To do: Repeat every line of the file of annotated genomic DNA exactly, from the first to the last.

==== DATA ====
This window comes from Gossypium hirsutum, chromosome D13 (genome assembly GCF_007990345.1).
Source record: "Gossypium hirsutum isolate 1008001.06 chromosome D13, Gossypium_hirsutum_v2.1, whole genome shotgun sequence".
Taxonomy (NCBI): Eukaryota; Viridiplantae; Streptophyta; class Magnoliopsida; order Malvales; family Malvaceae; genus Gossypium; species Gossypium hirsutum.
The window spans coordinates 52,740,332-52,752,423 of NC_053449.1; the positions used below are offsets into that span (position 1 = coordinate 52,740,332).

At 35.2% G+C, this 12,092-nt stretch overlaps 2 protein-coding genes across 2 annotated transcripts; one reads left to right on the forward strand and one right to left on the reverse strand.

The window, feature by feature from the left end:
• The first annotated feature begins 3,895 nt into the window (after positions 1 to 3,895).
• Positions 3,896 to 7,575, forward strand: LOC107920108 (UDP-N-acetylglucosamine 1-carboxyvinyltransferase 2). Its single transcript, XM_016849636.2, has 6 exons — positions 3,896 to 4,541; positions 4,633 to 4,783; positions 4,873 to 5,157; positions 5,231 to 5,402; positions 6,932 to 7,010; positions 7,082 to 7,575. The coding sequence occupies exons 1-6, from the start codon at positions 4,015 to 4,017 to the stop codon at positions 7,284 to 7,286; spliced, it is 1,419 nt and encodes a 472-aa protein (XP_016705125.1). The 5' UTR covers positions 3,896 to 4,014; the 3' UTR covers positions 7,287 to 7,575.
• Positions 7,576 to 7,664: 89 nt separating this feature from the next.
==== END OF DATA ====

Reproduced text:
This window comes from Gossypium hirsutum, chromosome D13 (genome assembly GCF_007990345.1).
Source record: "Gossypium hirsutum isolate 1008001.06 chromosome D13, Gossypium_hirsutum_v2.1, whole genome shotgun sequence".
Taxonomy (NCBI): Eukaryota; Viridiplantae; Streptophyta; class Magnoliopsida; order Malvales; family Malvaceae; genus Gossypium; species Gossypium hirsutum.
The window spans coordinates 52,740,332-52,752,423 of NC_053449.1; the positions used below are offsets into that span (position 1 = coordinate 52,740,332).

At 35.2% G+C, this 12,092-nt stretch overlaps 2 protein-coding genes across 2 annotated transcripts; one reads left to right on the forward strand and one right to left on the reverse strand.

The window, feature by feature from the left end:
• The first annotated feature begins 3,895 nt into the window (after positions 1 to 3,895).
• Positions 3,896 to 7,575, forward strand: LOC107920108 (UDP-N-acetylglucosamine 1-carboxyvinyltransferase 2). Its single transcript, XM_016849636.2, has 6 exons — positions 3,896 to 4,541; positions 4,633 to 4,783; positions 4,873 to 5,157; positions 5,231 to 5,402; positions 6,932 to 7,010; positions 7,082 to 7,575. The coding sequence occupies exons 1-6, from the start codon at positions 4,015 to 4,017 to the stop codon at positions 7,284 to 7,286; spliced, it is 1,419 nt and encodes a 472-aa protein (XP_016705125.1). The 5' UTR covers positions 3,896 to 4,014; the 3' UTR covers positions 7,287 to 7,575.
• Positions 7,576 to 7,664: 89 nt separating this feature from the next.